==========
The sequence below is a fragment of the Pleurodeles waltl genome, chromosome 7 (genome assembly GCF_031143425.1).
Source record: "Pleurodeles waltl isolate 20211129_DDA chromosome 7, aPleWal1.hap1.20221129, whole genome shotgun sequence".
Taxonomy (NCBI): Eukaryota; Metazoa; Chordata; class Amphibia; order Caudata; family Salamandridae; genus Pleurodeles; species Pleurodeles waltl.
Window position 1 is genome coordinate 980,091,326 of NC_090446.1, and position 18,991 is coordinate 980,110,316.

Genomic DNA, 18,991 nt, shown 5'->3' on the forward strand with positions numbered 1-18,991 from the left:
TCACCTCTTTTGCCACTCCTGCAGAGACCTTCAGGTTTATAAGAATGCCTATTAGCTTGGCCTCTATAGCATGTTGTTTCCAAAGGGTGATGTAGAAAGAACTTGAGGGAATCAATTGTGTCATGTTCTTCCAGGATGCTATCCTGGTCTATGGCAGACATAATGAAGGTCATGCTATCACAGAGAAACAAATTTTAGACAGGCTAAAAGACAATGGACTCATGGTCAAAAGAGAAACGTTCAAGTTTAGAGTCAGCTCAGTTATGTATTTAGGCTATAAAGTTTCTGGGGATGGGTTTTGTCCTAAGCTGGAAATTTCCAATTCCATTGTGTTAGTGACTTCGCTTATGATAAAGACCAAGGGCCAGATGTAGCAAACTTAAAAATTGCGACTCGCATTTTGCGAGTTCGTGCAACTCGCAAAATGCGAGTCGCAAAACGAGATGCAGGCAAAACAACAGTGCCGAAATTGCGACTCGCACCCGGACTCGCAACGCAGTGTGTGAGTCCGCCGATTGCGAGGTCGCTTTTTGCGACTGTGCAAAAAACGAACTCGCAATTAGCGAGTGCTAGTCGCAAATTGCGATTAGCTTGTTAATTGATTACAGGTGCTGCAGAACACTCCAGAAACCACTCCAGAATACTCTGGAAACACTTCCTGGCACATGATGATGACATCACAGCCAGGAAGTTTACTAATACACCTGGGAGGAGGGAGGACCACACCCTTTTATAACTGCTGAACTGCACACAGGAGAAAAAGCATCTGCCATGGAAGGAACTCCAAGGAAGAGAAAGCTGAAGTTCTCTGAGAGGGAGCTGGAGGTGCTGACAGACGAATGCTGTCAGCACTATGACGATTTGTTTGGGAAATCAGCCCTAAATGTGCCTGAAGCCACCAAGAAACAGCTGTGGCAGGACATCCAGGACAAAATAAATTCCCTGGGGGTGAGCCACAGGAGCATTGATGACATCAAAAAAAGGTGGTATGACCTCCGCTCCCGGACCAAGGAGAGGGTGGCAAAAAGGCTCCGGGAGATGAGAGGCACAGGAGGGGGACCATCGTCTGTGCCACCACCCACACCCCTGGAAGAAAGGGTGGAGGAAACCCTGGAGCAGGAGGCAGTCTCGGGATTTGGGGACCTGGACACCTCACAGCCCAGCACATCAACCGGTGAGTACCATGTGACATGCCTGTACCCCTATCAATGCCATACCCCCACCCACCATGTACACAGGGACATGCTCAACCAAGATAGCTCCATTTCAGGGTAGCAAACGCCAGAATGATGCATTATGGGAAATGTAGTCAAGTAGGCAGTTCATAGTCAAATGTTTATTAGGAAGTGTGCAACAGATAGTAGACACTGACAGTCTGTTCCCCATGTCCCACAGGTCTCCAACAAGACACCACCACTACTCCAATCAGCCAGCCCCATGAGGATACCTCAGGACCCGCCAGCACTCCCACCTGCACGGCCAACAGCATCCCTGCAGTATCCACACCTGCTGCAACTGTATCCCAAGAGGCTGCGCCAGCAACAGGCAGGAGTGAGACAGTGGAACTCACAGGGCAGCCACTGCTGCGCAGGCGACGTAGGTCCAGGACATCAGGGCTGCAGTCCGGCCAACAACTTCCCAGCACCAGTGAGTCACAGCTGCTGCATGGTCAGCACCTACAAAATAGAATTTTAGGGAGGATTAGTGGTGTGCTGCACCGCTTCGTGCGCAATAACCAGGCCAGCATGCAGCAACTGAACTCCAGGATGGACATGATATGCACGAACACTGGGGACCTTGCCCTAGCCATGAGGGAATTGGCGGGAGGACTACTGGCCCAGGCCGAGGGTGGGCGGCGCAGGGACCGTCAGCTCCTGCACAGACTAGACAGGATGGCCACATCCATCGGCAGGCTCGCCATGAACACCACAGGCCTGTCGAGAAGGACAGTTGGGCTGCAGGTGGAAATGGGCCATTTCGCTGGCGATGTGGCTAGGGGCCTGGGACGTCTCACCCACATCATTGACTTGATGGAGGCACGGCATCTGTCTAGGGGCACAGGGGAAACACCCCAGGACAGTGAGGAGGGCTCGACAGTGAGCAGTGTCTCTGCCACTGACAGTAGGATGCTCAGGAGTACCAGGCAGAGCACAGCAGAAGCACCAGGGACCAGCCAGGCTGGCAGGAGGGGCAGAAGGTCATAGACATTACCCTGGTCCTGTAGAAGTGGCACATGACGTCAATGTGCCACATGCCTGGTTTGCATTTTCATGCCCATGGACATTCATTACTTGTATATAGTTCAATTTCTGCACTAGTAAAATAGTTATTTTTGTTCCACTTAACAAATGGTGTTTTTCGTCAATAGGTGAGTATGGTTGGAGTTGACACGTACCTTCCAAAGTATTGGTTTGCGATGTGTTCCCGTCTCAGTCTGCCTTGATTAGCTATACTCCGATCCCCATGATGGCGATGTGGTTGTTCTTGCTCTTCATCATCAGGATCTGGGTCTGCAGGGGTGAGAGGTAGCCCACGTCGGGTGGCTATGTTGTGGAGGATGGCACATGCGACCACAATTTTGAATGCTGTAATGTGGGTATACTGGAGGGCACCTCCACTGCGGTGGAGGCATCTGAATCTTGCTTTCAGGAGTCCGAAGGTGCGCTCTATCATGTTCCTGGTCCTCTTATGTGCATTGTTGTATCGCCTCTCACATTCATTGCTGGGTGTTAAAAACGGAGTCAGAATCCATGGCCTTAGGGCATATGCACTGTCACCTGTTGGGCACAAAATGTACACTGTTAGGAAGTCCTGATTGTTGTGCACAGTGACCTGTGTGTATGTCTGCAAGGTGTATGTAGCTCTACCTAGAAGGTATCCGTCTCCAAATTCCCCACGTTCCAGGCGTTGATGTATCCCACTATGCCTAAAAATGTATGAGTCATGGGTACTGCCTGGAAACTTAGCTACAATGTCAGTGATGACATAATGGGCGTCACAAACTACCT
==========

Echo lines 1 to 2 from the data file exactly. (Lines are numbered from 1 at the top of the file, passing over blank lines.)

The sequence below is a fragment of the Pleurodeles waltl genome, chromosome 7 (genome assembly GCF_031143425.1).
Source record: "Pleurodeles waltl isolate 20211129_DDA chromosome 7, aPleWal1.hap1.20221129, whole genome shotgun sequence".